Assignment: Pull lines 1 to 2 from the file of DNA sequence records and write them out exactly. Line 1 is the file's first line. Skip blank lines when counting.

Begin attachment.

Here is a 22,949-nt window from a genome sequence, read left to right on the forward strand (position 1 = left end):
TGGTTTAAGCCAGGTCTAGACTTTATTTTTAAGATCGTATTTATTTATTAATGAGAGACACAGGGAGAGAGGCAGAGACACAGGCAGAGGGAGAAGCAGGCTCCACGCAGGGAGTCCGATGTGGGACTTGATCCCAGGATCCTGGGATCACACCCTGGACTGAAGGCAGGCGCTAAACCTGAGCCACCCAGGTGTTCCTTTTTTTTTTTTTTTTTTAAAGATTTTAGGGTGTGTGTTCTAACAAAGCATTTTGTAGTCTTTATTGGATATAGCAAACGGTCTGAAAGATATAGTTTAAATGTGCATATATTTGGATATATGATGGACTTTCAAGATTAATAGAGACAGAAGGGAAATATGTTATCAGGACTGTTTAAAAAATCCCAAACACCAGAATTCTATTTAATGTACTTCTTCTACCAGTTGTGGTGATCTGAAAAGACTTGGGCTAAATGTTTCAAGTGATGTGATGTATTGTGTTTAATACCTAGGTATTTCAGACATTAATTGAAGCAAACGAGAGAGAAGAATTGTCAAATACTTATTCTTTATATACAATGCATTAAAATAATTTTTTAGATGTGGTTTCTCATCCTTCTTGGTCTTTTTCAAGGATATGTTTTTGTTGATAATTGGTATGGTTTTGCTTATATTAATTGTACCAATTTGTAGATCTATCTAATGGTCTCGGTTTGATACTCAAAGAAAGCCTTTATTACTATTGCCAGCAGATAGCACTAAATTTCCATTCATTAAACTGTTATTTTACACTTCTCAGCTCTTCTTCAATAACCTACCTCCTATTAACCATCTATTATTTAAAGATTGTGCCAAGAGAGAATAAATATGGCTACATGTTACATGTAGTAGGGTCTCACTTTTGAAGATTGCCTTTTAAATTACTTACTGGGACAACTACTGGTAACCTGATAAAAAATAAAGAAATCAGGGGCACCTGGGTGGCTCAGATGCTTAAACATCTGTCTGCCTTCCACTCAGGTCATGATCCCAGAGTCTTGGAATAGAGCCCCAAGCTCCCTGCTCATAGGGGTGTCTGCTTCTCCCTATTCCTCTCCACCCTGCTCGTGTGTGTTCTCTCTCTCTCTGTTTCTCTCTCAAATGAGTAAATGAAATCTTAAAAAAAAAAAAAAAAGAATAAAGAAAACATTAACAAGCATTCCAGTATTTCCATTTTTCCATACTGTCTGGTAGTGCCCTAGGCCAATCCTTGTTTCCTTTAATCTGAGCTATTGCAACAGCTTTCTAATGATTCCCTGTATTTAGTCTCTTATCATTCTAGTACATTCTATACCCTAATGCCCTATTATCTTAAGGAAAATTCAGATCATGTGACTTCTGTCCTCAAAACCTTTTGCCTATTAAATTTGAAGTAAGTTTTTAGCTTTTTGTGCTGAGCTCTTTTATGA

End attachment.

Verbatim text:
Here is a 22,949-nt window from a genome sequence, read left to right on the forward strand (position 1 = left end):
TGGTTTAAGCCAGGTCTAGACTTTATTTTTAAGATCGTATTTATTTATTAATGAGAGACACAGGGAGAGAGGCAGAGACACAGGCAGAGGGAGAAGCAGGCTCCACGCAGGGAGTCCGATGTGGGACTTGATCCCAGGATCCTGGGATCACACCCTGGACTGAAGGCAGGCGCTAAACCTGAGCCACCCAGGTGTTCCTTTTTTTTTTTTTTTTTTAAAGATTTTAGGGTGTGTGTTCTAACAAAGCATTTTGTAGTCTTTATTGGATATAGCAAACGGTCTGAAAGATATAGTTTAAATGTGCATATATTTGGATATATGATGGACTTTCAAGATTAATAGAGACAGAAGGGAAATATGTTATCAGGACTGTTTAAAAAATCCCAAACACCAGAATTCTATTTAATGTACTTCTTCTACCAGTTGTGGTGATCTGAAAAGACTTGGGCTAAATGTTTCAAGTGATGTGATGTATTGTGTTTAATACCTAGGTATTTCAGACATTAATTGAAGCAAACGAGAGAGAAGAATTGTCAAATACTTATTCTTTATATACAATGCATTAAAATAATTTTTTAGATGTGGTTTCTCATCCTTCTTGGTCTTTTTCAAGGATATGTTTTTGTTGATAATTGGTATGGTTTTGCTTATATTAATTGTACCAATTTGTAGATCTATCTAATGGTCTCGGTTTGATACTCAAAGAAAGCCTTTATTACTATTGCCAGCAGATAGCACTAAATTTCCATTCATTAAACTGTTATTTTACACTTCTCAGCTCTTCTTCAATAACCTACCTCCTATTAACCATCTATTATTTAAAGATTGTGCCAAGAGAGAATAAATATGGCTACATGTTACATGTAGTAGGGTCTCACTTTTGAAGATTGCCTTTTAAATTACTTACTGGGACAACTACTGGTAACCTGATAAAAAATAAAGAAATCAGGGGCACCTGGGTGGCTCAGATGCTTAAACATCTGTCTGCCTTCCACTCAGGTCATGATCCCAGAGTCTTGGAATAGAGCCCCAAGCTCCCTGCTCATAGGGGTGTCTGCTTCTCCCTATTCCTCTCCACCCTGCTCGTGTGTGTTCTCTCTCTCTCTGTTTCTCTCTCAAATGAGTAAATGAAATCTTAAAAAAAAAAAAAAAAGAATAAAGAAAACATTAACAAGCATTCCAGTATTTCCATTTTTCCATACTGTCTGGTAGTGCCCTAGGCCAATCCTTGTTTCCTTTAATCTGAGCTATTGCAACAGCTTTCTAATGATTCCCTGTATTTAGTCTCTTATCATTCTAGTACATTCTATACCCTAATGCCCTATTATCTTAAGGAAAATTCAGATCATGTGACTTCTGTCCTCAAAACCTTTTGCCTATTAAATTTGAAGTAAGTTTTTAGCTTTTTGTGCTGAGCTCTTTTATGA